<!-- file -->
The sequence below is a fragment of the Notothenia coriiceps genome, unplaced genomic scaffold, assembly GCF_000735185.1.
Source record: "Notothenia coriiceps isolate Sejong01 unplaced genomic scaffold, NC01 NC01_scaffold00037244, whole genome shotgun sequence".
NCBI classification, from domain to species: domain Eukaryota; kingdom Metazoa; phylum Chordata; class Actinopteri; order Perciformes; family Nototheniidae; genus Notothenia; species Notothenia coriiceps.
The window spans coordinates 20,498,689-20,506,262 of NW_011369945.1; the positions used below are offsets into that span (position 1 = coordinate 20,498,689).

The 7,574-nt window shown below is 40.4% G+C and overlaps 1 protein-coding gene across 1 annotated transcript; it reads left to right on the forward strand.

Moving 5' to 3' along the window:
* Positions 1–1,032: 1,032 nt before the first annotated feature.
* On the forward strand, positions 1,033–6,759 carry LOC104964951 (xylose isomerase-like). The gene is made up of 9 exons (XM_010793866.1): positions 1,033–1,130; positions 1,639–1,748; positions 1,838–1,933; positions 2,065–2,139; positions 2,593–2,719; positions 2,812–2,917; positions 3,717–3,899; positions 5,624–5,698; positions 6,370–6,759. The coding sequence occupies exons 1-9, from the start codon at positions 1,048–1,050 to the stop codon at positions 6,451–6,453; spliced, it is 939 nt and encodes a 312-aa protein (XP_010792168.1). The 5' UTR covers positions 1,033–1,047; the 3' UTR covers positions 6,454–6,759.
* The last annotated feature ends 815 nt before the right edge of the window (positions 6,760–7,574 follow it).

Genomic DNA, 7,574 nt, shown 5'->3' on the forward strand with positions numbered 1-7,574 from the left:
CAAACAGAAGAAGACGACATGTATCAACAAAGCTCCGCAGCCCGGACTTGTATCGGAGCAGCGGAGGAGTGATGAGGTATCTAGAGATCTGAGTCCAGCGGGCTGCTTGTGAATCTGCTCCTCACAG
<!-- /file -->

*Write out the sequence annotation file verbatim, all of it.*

The sequence below is a fragment of the Notothenia coriiceps genome, unplaced genomic scaffold, assembly GCF_000735185.1.
Source record: "Notothenia coriiceps isolate Sejong01 unplaced genomic scaffold, NC01 NC01_scaffold00037244, whole genome shotgun sequence".
NCBI classification, from domain to species: domain Eukaryota; kingdom Metazoa; phylum Chordata; class Actinopteri; order Perciformes; family Nototheniidae; genus Notothenia; species Notothenia coriiceps.
The window spans coordinates 20,498,689-20,506,262 of NW_011369945.1; the positions used below are offsets into that span (position 1 = coordinate 20,498,689).

The 7,574-nt window shown below is 40.4% G+C and overlaps 1 protein-coding gene across 1 annotated transcript; it reads left to right on the forward strand.

Moving 5' to 3' along the window:
* Positions 1–1,032: 1,032 nt before the first annotated feature.
* On the forward strand, positions 1,033–6,759 carry LOC104964951 (xylose isomerase-like). The gene is made up of 9 exons (XM_010793866.1): positions 1,033–1,130; positions 1,639–1,748; positions 1,838–1,933; positions 2,065–2,139; positions 2,593–2,719; positions 2,812–2,917; positions 3,717–3,899; positions 5,624–5,698; positions 6,370–6,759. The coding sequence occupies exons 1-9, from the start codon at positions 1,048–1,050 to the stop codon at positions 6,451–6,453; spliced, it is 939 nt and encodes a 312-aa protein (XP_010792168.1). The 5' UTR covers positions 1,033–1,047; the 3' UTR covers positions 6,454–6,759.
* The last annotated feature ends 815 nt before the right edge of the window (positions 6,760–7,574 follow it).

Genomic DNA, 7,574 nt, shown 5'->3' on the forward strand with positions numbered 1-7,574 from the left:
CAAACAGAAGAAGACGACATGTATCAACAAAGCTCCGCAGCCCGGACTTGTATCGGAGCAGCGGAGGAGTGATGAGGTATCTAGAGATCTGAGTCCAGCGGGCTGCTTGTGAATCTGCTCCTCACAG